Unseemly haste in unedifying times
In the season of Twenty20 cricket, it’s not surprising that everyone is in an unseemly haste. While the frantic running between the wickets, the ambitious heaves and even bowlers trying to get their overs through in the stipulated time makes eminent sense, what seems amiss is our impatience in trying to get to the bottom of the off-field mess.For three years now the IPL has thrilled audiences – those that watched on TV and took in the seamless merging of cricket and entertainment and others who were lucky enough to make it to the grounds. Having visited every venue to watch a match in the first season, and recently enjoyed the Royal Challengers Bangalore’s home games at the Chinnaswamy Stadium this season, the difference is clear.
The public have taken a genuine liking to the tournament, beyond novelty value and merely an evening out, and are turning up in numbers to support their team. Tickets are being bought at serious prices and the demand has grown to a point where the IPL has intrinsic value.
And then the floor has caved in.
The charges of impropriety, the allegations of money laundering and fraud, the suggestions of nepotism and favouritism, these are all very serious. And for once, there isn’t an attempt to sweep them under the carpet. If anything, the Modi-Tharoor spat has taken things to such a level that there’s no way any dirt can be swept under the carpet.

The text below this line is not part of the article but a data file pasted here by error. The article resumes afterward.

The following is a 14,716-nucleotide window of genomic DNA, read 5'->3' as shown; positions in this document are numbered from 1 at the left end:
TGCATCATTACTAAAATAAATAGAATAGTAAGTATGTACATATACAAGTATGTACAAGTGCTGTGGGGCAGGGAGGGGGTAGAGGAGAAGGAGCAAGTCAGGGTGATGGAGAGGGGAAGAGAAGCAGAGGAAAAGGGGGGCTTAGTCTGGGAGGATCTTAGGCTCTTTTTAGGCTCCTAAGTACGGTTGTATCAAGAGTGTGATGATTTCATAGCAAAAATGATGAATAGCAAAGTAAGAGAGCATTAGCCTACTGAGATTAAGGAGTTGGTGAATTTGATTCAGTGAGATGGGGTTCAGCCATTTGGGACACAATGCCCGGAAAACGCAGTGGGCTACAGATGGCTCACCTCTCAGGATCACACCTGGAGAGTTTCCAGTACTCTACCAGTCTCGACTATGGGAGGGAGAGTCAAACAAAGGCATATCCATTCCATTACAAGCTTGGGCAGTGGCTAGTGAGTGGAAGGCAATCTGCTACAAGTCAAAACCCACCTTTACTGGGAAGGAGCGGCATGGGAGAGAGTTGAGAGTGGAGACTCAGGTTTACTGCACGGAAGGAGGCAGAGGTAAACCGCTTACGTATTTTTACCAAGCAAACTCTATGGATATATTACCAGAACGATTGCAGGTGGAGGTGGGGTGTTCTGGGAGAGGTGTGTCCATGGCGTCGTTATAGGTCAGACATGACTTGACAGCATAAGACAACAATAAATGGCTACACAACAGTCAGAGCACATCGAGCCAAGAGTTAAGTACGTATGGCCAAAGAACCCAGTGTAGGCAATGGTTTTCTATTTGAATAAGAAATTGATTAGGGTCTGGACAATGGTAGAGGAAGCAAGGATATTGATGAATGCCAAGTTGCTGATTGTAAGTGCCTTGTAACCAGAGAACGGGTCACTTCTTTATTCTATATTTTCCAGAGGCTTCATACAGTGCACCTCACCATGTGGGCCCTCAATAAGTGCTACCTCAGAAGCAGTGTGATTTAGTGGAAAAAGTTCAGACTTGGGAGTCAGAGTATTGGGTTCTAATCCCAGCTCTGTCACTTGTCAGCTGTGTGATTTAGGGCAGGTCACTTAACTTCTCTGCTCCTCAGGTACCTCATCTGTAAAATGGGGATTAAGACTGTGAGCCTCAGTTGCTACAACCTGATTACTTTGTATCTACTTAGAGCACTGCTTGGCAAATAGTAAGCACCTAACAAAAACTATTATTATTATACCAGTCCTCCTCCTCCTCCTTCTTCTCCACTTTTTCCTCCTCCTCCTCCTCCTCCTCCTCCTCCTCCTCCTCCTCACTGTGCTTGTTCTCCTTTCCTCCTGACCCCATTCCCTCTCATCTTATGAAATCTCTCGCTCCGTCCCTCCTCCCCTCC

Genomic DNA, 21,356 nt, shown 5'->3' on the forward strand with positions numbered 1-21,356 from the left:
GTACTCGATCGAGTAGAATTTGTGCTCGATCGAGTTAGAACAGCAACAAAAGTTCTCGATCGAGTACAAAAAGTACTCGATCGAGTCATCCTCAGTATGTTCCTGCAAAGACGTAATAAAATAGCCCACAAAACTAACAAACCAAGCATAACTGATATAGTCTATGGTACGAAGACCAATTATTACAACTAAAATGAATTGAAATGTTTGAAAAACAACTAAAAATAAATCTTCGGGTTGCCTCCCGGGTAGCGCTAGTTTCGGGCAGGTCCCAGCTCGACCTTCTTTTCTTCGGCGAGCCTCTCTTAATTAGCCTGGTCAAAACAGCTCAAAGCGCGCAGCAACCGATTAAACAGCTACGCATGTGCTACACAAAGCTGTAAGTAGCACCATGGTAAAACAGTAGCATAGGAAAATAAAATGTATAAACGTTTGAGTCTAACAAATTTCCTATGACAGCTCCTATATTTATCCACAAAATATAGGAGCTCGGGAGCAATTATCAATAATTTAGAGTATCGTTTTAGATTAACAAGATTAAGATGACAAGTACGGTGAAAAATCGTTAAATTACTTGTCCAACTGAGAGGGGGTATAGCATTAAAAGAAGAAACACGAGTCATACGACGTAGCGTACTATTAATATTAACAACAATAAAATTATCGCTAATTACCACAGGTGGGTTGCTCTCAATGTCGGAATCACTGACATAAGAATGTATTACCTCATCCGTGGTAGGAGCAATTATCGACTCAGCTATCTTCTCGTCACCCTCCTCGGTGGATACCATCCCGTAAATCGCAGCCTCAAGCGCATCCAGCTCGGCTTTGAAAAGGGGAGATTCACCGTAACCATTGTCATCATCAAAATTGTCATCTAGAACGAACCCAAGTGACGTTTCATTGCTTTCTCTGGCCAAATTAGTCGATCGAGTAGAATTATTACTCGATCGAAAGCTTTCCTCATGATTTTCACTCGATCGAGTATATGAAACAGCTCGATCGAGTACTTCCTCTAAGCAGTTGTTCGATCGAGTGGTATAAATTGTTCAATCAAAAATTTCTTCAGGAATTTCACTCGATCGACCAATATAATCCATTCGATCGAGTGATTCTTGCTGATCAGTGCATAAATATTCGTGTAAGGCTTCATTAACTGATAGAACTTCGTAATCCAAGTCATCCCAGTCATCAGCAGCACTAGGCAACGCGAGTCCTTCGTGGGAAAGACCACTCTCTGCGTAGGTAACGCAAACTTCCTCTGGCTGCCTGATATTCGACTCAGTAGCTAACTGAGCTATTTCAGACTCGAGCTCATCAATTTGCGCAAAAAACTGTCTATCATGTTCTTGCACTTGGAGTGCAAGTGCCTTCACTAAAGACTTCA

From all indications, Modi will go, and it’s a question of when and how rather than if. But, that said, ever since the controversy broke, the stories have flown thick and fast. Everyone who had a grouse about the tournament, real or imagined, has piped up, slamming not just Modi, but the entire idea of the IPL.
What’s laughable is the number of politicians – several of whom have been accused of scams and other impropriety – sermonising from the pulpit about the evil influences of money, parties, alcohol, drugs …
The issue has reached such a tipping point that people like Manmohan Singh, the prime minister, have been forced to get involved. Already one minister has had to resign. Certainly, more heads will roll.
But if you watched news channels or read newspapers, you’d think there was a pressing need for Modi to be tried and sentenced this very instant. Why are we so impatient? Can we not wait till April 26, just days away, when the Governing Council will take the matter forward?
If we all enjoyed the IPL, which certainly seemed the case, we should at least give Modi the opportunity to defend himself, or resign. What’s that phrase about giving the devil his due?